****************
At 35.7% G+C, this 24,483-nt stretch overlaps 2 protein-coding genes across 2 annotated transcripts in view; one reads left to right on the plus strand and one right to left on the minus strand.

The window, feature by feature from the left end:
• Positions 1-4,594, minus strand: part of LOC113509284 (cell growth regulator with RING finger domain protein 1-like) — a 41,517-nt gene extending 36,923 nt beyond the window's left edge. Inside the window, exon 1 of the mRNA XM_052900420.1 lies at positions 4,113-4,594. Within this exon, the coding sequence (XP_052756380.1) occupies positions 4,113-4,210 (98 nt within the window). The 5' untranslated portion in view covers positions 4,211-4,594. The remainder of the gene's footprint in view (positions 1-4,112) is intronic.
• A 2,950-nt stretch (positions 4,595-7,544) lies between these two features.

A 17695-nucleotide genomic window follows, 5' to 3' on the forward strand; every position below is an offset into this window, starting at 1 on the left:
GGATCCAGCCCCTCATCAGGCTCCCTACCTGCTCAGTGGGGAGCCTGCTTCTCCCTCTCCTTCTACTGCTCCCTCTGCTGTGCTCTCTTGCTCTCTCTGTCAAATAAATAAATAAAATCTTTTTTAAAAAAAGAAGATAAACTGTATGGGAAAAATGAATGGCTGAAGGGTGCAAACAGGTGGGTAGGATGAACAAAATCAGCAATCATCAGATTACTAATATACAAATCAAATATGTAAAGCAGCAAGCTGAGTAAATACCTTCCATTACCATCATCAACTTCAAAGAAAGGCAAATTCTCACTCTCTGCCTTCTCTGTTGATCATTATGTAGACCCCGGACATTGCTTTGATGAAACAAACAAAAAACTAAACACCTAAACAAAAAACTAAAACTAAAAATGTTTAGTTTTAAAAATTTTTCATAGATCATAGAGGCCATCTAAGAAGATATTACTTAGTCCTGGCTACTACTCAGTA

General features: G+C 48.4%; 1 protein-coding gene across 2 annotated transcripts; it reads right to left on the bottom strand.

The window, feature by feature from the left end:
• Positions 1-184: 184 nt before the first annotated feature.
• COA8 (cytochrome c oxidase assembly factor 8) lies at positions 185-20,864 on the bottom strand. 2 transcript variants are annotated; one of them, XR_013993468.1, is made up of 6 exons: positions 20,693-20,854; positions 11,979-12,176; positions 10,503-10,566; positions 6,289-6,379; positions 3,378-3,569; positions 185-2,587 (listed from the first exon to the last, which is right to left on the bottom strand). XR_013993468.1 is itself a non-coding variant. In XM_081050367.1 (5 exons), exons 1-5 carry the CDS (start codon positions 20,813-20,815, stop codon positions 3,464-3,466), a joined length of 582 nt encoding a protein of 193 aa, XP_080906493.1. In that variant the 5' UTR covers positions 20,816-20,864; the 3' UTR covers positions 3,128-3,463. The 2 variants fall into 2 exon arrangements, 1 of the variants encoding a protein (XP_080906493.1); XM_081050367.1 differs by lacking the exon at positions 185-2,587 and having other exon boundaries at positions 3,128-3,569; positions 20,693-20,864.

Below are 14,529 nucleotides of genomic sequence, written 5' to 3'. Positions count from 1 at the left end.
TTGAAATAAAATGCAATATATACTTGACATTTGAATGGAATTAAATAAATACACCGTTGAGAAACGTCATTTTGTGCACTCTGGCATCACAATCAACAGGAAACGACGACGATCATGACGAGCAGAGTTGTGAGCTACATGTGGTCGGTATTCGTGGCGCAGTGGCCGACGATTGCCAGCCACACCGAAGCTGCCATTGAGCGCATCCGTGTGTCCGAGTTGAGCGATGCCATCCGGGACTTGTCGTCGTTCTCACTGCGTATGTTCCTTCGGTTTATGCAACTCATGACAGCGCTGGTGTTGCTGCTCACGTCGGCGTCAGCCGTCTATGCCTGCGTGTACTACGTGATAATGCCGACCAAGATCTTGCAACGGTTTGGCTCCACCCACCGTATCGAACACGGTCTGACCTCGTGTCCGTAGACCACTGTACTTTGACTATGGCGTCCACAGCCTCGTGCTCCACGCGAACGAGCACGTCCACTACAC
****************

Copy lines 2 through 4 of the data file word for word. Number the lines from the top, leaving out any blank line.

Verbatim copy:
The window, feature by feature from the left end:
• Positions 1-4,594, minus strand: part of LOC113509284 (cell growth regulator with RING finger domain protein 1-like) — a 41,517-nt gene extending 36,923 nt beyond the window's left edge. Inside the window, exon 1 of the mRNA XM_052900420.1 lies at positions 4,113-4,594. Within this exon, the coding sequence (XP_052756380.1) occupies positions 4,113-4,210 (98 nt within the window). The 5' untranslated portion in view covers positions 4,211-4,594. The remainder of the gene's footprint in view (positions 1-4,112) is intronic.
• A 2,950-nt stretch (positions 4,595-7,544) lies between these two features.